I’m going to go out on a limb here and assume that a lot of you reading this are musicians much like me – you grew up somewhere in the 80s or 90s, you were introduced to music at school or church, you had a few private teachers, you studied a little or a lot of music at college and now you’re out in the world as a professional musician – making recordings to sell online, playing gigs, teaching lessons and – clearly – reading blogs.
Why should somebody like us join the musicians’ union? Or more to the point – why do we bother to have a musicians’ union at all?
The Short Answer
Unions exist because of the inherent imbalance of power in the employer/employee relationship. The short answer to this question, then, is that if you have an employer, it’s very likely that you would benefit from unionizing.
For example, if you work as a church musician, a sideman for wedding bands, corporate gigs or recording sessions, a symphony musician or a theatre musician – this is you. These gigs usually pay relatively well and have a corporate or non-profit employer that pays you. You could very well find advantages to joining the musicians’ union for all the reasons I’m going to list in the long answer.
Also, if you aspire to work on any of the gigs I just described, you might also consider joining the musicians’ union. Many musicians feel that they shouldn’t join the union until they get offered a union gig, but the truth is that it’s wildly unlikely that you will get steady union work without joining the musicians union. Members of the union have better access to other members of the union and are generally considered a high-grade pool of talent, so you’ll have a hard time breaking into that scene from the outside.
But what if you aren’t this kind of musician? What if you are an independent musician that plays mostly original music, records your own albums, plays clubs primarily to promote your music, pays your band out-of-pocket or not at all and makes most of your money through the sale of albums or merch? Well, it’s hard to come up with a good reason for musicians like you to join the musicians’ union. I’m going to list a bunch of reasons here anyway, but the truth is that you don’t have that employer/employee power imbalance because you are your own boss. Who is the union going to help you negotiate with? You? Unless you are schizophrenic, that would be a very short negotiation.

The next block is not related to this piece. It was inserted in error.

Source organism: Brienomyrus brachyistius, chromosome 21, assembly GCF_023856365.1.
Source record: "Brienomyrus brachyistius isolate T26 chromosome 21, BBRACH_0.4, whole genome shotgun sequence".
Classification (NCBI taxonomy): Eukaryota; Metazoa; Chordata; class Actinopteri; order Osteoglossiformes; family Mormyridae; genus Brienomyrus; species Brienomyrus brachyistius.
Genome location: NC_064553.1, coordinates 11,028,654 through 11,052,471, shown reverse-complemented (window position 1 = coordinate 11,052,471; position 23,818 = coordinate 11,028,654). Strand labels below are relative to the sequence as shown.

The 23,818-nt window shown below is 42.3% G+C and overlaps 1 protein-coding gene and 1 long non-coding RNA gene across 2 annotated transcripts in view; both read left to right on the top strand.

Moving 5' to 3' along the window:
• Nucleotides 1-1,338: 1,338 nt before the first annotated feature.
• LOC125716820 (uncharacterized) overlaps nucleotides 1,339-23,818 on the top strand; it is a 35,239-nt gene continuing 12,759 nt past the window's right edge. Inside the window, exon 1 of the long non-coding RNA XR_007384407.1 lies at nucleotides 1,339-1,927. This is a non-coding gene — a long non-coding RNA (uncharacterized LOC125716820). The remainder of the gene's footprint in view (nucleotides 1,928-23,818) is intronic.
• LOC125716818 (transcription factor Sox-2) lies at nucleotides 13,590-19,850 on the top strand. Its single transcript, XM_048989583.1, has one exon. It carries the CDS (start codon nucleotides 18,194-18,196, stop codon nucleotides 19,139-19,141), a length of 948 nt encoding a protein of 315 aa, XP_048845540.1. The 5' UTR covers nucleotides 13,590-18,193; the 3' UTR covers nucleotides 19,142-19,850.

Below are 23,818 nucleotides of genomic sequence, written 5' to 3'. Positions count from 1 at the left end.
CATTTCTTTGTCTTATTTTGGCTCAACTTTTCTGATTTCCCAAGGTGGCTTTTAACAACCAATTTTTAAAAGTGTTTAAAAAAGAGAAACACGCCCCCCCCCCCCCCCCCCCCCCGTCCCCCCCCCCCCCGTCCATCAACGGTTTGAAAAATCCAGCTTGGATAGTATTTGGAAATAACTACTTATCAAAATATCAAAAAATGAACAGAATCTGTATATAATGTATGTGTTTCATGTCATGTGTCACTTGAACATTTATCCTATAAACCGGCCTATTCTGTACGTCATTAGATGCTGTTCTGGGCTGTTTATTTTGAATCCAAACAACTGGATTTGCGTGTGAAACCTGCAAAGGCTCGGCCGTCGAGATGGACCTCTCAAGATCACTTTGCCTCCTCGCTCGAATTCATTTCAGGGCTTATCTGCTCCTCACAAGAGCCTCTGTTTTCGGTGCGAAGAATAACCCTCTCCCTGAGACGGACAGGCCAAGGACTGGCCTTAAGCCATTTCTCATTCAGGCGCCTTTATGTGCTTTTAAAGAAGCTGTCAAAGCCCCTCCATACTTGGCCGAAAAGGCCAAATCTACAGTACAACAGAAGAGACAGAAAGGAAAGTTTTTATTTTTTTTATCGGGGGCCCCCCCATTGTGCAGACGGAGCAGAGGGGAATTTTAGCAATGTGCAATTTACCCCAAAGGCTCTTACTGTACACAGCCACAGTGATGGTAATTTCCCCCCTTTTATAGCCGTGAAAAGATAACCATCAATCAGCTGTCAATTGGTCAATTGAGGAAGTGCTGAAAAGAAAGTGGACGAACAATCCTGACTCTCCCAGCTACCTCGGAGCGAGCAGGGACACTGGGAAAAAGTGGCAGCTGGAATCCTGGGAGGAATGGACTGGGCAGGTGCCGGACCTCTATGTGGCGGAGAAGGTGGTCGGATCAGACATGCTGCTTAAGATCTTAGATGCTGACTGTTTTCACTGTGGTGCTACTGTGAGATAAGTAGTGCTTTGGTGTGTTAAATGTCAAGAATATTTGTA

But to those independent musicians making a career with original music, I would say that the jobs I first mentioned – while maybe not your sole focus – will help supplement an original music career. And while the musicians’ union might not have any relevance or jurisdiction to the main part of your career, it’s possible that you could still benefit from joining.
What about those musicians that live in an area that hardly has any work, let alone union work? Unionizing your music scene is a hard argument in that situation as well.
The bottom line is that joining the musician’s union might not be the right choice for everyone. You’ve probably already thought of reasons why you would not want to join the musician’s union – the best thing I can probably do here is to list some reasons why you should. Then you can decide for yourself. Either way, if you’ve ever been curious about the union, this article is the place to start.
Ok, back to the employer/employee relationship and the imbalance of power. The boss signs your paycheck – maybe your only paycheck – so you have to do what he says, right? Some employers are great – they look out for their employee’s safety, security and health and everything is on the level. No doubt. But I’m sure we can all think back to at least one boss in our past who seemed to care very little for our personal welfare. I can think of a few myself.